Literature: The Concept Of Childhood In Oliver Twist

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The concept of childhood began to emerge in Europe during the 1600s. In recent years ,scholars are considering that how representations of children and childhood in fiction contribute to shared understandings and normative discourses about children 's place in the social world. The English philosopher John Locke considered the mind of the child as a “blank slate” through his theory of Tabula rasa and said that it was the parents duty to infuse the child with correct notions.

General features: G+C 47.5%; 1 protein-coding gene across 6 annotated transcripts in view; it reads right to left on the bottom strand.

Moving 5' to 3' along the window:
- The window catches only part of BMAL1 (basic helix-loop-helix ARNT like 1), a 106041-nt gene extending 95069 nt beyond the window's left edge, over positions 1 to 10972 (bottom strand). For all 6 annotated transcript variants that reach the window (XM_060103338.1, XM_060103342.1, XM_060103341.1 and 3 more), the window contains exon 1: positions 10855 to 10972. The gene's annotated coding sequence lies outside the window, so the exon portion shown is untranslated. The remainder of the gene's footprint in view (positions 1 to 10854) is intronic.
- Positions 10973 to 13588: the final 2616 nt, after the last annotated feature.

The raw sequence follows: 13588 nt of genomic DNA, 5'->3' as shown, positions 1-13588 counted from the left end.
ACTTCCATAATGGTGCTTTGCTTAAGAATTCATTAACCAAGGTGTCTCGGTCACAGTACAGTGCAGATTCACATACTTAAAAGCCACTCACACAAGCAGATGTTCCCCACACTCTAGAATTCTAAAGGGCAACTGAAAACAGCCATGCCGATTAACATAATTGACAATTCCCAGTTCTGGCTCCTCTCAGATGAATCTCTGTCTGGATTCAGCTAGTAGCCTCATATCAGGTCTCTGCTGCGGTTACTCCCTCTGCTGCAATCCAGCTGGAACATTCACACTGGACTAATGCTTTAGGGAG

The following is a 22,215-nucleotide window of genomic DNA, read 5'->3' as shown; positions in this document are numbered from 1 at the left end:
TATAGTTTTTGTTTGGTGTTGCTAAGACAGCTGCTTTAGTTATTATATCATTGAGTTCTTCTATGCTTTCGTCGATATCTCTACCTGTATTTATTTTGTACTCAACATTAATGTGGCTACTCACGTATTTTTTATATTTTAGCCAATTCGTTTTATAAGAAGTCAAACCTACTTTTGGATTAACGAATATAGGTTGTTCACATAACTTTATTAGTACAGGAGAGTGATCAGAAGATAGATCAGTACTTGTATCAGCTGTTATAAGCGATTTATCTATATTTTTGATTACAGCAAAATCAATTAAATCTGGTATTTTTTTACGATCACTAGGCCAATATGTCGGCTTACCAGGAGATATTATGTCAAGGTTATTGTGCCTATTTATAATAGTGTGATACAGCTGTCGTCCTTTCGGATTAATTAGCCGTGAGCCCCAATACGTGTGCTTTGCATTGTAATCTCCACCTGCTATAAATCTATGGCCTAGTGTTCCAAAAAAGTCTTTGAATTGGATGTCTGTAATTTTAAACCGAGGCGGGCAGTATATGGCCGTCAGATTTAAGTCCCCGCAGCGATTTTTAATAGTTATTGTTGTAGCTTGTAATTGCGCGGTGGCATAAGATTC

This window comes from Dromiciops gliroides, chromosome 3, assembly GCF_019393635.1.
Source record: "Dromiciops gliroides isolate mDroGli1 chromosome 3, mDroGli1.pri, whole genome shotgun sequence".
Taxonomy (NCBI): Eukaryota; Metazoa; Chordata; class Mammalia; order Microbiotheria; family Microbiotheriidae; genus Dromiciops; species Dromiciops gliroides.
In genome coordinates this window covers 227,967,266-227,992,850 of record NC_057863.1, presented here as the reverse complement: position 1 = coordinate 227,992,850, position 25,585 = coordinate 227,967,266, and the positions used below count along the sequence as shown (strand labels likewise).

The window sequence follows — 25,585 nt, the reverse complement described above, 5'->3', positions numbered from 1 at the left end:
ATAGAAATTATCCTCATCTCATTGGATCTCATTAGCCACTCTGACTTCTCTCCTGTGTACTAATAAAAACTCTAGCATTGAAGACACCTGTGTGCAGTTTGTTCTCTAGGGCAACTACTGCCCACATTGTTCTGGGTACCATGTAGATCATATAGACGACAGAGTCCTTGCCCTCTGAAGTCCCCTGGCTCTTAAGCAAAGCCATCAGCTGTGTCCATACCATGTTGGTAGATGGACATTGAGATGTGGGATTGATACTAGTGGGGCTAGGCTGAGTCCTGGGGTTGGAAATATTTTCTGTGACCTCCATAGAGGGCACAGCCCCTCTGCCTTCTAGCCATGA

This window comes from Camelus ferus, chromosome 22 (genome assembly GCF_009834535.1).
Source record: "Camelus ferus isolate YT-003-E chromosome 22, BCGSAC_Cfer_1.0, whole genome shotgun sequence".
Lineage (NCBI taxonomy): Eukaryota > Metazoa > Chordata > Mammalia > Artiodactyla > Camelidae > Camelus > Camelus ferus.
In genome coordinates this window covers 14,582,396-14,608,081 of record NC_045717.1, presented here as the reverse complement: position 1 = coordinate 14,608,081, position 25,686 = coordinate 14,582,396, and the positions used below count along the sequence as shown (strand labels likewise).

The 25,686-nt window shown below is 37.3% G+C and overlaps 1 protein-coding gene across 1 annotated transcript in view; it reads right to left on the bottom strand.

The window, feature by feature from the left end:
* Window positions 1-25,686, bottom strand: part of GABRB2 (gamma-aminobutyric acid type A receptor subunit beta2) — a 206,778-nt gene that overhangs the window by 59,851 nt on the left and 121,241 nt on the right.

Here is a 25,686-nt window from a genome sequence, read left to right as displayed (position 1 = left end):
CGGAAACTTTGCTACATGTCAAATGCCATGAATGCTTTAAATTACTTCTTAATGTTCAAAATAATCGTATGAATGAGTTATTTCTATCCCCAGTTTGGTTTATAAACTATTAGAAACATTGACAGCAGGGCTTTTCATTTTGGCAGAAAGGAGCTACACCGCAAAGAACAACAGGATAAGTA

Though Childhood has for long been one of the central themes of English literature right from the time of Dryden and Pope , it emerged as a self-sustaining theme largely through the eighteenth century. Later it evolved and matured during the nineteenth and twentieth century. Notions of childhood have been continuously emerging from seventeenth century 's idealised religion-oriented vision to 21st century 's individualistic version of childhood. Theme of childhood has been diversely treated during these years.The novelists attitude towards the child has been undergoing a constant change during this long period. It has been considered that each individual child is a worth studying subject.
“Oliver Twist”, the work of Charles Dickens ,brings to fore the condition of British society which was undergoing a phase of transition during Industrial Revolution.The impact was depicted through the Oliver Twist,the protagonist child, who beared the impact of distorted family
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